Because of the limitations, this hack isn’t something that represents a real or immediate threat, at least as long as current models (the one Hron used is older) don’t use encryption, authentication, or code signing.
The hack is a thought experiment designed to explore what’s possible in a world where coffee machines, refrigerators, and all other manner of home devices all connect to the Internet. One of the interesting things about the coffee machine hacked here is that it’s no longer eligible to receive firmware updates, so there’s nothing owners can do to fix the weaknesses Hron found.
Additionally, this case also demonstrates one of the most concerning issues with modern IoT devices: “The lifespan of a typical fridge is 17 years, how long do you think vendors will support software for its smart functionality?” Sure, you can still use it even if it’s not getting updates anymore, but with the pace of IoT explosion and bad attitude to support, we are creating an army of abandoned vulnerable devices that can be misused for nefarious purposes such as network breaches, data leaks, ransomware attack and DDoS.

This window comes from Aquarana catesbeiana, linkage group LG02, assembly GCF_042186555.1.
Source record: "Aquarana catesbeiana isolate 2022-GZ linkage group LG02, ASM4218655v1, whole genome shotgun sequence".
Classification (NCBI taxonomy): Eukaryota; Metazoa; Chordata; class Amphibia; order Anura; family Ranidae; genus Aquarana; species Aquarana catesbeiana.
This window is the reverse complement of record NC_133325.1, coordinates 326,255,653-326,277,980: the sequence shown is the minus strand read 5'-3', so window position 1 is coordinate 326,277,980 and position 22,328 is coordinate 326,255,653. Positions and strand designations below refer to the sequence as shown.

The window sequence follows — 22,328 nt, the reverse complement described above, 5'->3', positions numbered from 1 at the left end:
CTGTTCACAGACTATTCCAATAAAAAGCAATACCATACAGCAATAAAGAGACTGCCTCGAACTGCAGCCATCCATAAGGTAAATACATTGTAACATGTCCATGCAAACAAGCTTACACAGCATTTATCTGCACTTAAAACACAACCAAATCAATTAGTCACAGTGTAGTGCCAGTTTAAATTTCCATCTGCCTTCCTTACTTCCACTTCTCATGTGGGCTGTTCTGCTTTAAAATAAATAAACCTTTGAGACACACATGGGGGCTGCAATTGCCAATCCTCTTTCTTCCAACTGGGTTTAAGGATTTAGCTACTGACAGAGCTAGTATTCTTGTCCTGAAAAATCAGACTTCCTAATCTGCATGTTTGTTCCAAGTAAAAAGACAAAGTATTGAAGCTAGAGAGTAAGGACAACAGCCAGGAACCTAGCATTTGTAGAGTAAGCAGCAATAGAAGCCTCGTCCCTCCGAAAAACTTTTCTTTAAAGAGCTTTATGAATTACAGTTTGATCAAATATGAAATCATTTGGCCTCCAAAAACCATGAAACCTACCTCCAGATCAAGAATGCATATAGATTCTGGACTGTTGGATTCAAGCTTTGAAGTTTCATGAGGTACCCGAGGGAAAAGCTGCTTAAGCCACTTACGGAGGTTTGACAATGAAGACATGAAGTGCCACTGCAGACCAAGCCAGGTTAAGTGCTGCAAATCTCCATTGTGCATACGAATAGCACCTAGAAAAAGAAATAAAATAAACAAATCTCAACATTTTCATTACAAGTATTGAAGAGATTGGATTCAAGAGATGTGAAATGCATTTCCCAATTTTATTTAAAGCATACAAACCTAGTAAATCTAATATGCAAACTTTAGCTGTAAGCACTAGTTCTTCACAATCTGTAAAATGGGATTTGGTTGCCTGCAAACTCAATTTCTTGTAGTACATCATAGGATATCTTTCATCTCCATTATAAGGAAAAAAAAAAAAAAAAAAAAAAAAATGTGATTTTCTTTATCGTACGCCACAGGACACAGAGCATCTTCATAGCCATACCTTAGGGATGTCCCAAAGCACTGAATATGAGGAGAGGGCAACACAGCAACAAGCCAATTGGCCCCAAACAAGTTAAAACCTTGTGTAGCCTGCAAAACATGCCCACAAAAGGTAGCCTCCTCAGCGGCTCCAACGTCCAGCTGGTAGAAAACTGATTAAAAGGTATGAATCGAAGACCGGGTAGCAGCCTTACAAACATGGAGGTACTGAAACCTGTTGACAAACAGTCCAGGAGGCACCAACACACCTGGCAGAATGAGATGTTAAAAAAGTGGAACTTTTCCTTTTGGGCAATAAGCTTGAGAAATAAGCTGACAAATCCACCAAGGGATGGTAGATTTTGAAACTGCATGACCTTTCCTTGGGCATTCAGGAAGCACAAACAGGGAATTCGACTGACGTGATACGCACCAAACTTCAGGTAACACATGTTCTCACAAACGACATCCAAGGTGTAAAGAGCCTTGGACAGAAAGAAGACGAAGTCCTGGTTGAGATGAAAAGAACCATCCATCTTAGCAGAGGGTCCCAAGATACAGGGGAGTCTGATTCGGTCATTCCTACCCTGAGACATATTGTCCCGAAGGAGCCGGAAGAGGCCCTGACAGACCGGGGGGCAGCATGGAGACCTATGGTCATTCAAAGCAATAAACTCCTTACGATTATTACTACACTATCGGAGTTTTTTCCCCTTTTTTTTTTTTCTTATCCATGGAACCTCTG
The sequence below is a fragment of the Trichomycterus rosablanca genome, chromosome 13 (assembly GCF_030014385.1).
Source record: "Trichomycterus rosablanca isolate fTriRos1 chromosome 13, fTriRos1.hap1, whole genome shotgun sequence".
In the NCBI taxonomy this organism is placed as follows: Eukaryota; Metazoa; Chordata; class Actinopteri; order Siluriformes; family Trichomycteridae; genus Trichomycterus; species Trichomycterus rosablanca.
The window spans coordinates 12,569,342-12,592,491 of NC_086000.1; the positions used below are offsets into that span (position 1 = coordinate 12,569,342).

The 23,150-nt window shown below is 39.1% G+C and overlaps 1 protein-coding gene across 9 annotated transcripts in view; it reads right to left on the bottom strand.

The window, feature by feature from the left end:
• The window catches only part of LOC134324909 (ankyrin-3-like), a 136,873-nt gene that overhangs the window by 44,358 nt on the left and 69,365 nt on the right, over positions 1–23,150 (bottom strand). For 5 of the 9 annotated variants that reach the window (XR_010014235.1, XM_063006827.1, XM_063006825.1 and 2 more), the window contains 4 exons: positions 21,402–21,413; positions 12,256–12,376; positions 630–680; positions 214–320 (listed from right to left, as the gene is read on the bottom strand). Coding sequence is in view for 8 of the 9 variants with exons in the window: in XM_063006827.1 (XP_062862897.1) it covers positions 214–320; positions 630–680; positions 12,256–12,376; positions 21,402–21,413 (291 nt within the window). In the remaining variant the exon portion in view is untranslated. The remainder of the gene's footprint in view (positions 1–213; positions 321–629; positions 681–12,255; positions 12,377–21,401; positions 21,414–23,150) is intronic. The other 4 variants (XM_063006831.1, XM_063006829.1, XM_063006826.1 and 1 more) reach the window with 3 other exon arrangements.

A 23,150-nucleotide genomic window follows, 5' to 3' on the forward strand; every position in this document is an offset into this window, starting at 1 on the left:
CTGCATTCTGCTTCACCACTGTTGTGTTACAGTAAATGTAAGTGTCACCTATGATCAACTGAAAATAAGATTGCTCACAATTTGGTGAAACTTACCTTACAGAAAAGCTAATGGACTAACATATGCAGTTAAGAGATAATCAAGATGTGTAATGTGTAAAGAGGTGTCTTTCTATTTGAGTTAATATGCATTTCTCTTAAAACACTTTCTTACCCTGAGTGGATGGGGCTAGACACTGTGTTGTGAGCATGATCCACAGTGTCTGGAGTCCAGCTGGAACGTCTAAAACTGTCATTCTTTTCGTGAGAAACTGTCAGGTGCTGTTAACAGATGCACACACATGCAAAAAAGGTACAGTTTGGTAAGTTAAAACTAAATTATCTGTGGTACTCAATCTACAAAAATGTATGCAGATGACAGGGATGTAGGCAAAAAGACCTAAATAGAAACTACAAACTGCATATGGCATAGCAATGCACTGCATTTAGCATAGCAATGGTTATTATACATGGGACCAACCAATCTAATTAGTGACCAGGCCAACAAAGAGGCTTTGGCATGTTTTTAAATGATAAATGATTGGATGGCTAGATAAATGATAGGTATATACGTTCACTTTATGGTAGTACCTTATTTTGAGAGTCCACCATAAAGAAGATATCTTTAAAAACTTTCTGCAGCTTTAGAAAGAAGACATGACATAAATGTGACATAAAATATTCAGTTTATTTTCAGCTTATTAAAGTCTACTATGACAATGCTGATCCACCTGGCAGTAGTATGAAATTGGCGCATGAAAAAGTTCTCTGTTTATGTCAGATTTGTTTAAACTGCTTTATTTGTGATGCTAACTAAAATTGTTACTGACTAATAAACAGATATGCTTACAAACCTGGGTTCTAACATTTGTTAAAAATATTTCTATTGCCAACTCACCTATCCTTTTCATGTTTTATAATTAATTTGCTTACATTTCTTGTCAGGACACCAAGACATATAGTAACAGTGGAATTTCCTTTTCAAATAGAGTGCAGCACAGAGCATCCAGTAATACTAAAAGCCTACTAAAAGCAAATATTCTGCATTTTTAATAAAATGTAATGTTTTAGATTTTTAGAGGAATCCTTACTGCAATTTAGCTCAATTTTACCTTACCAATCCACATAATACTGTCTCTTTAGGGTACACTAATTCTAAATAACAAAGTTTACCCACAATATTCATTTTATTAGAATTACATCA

See When coffee makers are demanding a ransom, you know IoT is screwed
Watch along as hacked machine grinds, beeps, and spews water.